Obituary: ‘Brocket babe’ Gill dies after life of good causes
PUBLISHED: 11:19 18 February 2019 | UPDATED: 11:19 18 February 2019
supplied by Sheila O'Reilly
Friends, family and colleagues have paid tribute to “inspirational” staunch campaigner and founder of Welwyn Garden City’s Oxfam branch, who has died at the age of 76 from a rare form of cancer.
Gillian Mary Pinfold - known to all as Gill - was born a “Brocket babe” on November 3, 1943, in the maternity units set up at Brocket Hall for evacuated and local mothers during the Second World War.
Growing up in Welwyn Garden City, she attended the Parkway Preschool, Applecroft School and St Albans High School for Girls, and trained as a teacher herself, working at Burnside JMI Common.
Gill was concerned for the plight of others as long as her family can remember.
“She has always been for the underdog and for people less fortunate than herself,” remembered her sister Liz Cohen, 72.
“I think we were brought up in in that sort of household, and she was a self starter - she did this on her own.
“She got a bee in her bonnet, and got involved at a very top level.”
Gill’s activism and charity work started in earnest after her children, David and Ellie, were settled as adults.
She was an active Oxfam campaigner, leading a well-motivated local team, according to longtime friends Sheila O’Reilly and Will Davis.
She ran campaign events from petitions to parliament, to street demonstrations and charity garden sales, stalls, speaking events and even getting on the catwalk in an Oxfam fashion show.
In 1978 she and fellow Oxfam volunteers took the leap of setting up Welwyn Garden City’s shop for the charity, which still operates on Fretherne Road.
Oxfam campaign leader Kelly Mundy paid tribute to her work, saying: “Gill was a loyal and dedicated Oxfam supporter, campaigning tirelessly to tackle the root causes of poverty.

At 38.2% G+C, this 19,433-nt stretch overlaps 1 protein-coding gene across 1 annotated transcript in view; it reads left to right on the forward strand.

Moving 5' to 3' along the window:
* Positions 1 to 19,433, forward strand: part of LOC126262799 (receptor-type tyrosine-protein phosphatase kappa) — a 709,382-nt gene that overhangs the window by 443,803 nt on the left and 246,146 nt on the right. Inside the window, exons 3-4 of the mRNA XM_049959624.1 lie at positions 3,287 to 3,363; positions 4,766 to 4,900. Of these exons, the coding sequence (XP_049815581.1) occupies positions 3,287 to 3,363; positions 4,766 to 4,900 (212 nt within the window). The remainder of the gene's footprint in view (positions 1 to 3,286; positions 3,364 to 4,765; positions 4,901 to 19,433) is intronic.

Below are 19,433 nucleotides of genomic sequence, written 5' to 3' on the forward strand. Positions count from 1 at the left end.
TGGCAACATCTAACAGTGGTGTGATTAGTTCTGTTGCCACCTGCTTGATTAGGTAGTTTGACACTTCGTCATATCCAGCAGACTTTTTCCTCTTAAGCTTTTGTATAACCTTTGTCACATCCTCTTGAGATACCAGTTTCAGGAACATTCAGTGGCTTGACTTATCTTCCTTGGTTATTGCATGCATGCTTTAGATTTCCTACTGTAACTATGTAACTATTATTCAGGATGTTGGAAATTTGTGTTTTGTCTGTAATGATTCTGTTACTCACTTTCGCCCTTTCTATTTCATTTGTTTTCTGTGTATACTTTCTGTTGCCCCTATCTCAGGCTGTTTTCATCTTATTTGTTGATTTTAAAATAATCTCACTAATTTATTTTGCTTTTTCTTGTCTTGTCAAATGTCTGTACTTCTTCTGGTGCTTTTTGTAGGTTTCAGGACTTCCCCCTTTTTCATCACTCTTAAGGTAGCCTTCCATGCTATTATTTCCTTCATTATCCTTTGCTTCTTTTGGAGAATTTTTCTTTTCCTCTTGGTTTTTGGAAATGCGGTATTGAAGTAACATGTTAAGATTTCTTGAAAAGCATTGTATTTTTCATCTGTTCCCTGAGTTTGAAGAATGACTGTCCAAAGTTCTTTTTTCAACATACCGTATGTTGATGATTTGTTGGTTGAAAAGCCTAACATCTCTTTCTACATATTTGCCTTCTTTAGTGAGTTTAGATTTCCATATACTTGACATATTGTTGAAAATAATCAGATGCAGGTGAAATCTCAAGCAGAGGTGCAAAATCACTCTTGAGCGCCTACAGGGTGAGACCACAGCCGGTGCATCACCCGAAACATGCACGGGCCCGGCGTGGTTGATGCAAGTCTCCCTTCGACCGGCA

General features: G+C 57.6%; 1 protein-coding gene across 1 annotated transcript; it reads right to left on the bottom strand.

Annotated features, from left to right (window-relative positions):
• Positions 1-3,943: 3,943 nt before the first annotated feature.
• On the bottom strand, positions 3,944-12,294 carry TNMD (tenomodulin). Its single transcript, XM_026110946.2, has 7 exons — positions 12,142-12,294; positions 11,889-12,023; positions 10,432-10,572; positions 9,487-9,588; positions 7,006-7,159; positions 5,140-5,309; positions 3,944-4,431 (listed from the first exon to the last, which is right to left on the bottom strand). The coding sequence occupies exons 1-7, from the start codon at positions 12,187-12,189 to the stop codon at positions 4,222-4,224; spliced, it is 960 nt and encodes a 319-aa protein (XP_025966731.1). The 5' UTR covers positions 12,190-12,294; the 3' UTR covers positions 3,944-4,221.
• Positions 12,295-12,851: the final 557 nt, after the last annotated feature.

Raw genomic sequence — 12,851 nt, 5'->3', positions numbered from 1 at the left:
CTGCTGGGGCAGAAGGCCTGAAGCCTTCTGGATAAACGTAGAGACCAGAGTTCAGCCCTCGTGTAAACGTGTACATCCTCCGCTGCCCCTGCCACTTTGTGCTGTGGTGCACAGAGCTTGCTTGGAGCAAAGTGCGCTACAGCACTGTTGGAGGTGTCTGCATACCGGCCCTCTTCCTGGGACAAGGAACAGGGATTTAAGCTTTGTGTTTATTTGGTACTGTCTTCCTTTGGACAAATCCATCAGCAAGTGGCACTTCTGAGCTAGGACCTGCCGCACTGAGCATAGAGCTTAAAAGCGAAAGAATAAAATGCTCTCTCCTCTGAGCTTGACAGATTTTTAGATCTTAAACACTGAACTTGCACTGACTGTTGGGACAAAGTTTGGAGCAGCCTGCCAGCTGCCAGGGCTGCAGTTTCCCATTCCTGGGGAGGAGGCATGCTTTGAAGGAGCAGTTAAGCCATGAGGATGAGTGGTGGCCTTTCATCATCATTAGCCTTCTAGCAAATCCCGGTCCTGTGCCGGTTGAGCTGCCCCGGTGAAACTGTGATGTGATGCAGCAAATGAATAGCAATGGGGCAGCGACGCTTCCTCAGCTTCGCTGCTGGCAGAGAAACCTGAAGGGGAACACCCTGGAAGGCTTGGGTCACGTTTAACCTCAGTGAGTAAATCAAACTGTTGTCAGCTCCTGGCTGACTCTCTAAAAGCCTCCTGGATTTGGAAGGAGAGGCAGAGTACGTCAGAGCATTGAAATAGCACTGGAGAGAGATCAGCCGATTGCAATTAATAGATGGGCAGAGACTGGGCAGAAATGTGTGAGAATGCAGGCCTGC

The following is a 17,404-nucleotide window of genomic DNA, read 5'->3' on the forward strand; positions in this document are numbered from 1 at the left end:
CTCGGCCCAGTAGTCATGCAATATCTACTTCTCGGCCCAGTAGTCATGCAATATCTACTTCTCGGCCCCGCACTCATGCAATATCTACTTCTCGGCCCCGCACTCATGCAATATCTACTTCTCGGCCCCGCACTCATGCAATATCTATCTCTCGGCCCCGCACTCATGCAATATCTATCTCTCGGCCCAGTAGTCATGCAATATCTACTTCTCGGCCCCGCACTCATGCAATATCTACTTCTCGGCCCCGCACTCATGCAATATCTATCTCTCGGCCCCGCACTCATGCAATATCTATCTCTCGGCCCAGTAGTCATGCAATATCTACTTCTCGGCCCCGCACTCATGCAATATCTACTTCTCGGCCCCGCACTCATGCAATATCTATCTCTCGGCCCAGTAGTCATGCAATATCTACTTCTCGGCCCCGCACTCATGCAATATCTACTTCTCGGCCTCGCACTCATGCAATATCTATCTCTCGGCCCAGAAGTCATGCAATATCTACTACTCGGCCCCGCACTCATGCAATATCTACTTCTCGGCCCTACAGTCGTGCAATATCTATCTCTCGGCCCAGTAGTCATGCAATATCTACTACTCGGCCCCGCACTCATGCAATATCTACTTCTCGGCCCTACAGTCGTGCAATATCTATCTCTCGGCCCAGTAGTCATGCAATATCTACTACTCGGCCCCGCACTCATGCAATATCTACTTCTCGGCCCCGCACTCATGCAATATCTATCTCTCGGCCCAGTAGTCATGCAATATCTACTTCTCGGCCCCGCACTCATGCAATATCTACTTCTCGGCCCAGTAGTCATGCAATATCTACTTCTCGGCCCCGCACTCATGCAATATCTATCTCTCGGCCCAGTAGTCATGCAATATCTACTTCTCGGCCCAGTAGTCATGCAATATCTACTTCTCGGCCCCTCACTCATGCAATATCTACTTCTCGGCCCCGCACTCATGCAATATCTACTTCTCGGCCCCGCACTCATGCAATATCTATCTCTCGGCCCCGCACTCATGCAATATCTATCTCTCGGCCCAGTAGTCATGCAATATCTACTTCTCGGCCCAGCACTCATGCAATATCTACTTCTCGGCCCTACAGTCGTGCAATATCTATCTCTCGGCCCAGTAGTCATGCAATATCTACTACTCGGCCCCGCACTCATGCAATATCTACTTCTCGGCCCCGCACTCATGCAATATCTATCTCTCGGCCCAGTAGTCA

“She was pivotal in setting up the local Oxfam group from the Welwyn Garden City Oxfam shop and took action against hunger, campaigned for aid and pushed for action to tackle climate change.
“We are extremely grateful for all that Gill has done to support Oxfam and for her passion to speak up for the world’s most vulnerable people.
“She will be fondly remembered by us.”
Later, she set up and chaired the local Fairtrade group and after several years of effort ensured Welwyn Hatfield was awarded Fairtrade Borough status.
“None of the Fairtrade group’s achievements would have been possible without Gill,” said Sheila and Will in a statement.
“Most of all, she was a generous spirited and kind-hearted person, always brimming with an infectious enthusiasm which was quickly picked up by those she campaigned with.”
Liz describes Gill as both very self-effacing and very easy to get on with.
“She would be amazed that people are remembering her, because she was a very unassuming woman,” she said.
“But she was a very jolly person and highly sociable.”
She had an adventurous spirit and loved travel with her husband, Geoffrey, who died several years ago.
“She was up for anything,” said Liz.
“It’s more a case of, where didn’t they go!”
Even in her last days, Gill was concerned about the cares of the world, says Liz. “She used to look at the headlines right until the end.
“She was thinking about people in a terrible plight in different parts of the world and that bothered her a lot.”
However, Liz says this family-loving woman lived her life to the full even in her last days.
“Even though she knew she was so ill she was just enjoying every moment that she had with her friends and family,” said Liz.
Gill leaves behind a sister, Liz, her children David and Ellie, and four grandchildren.
Her funeral will take place on March 2 at 11am at St Francis Church in Welwyn Garden City.
Friends and family are welcome, family flowers only and donations would be very much appreciated for Macmillan and Cancer Research UK.
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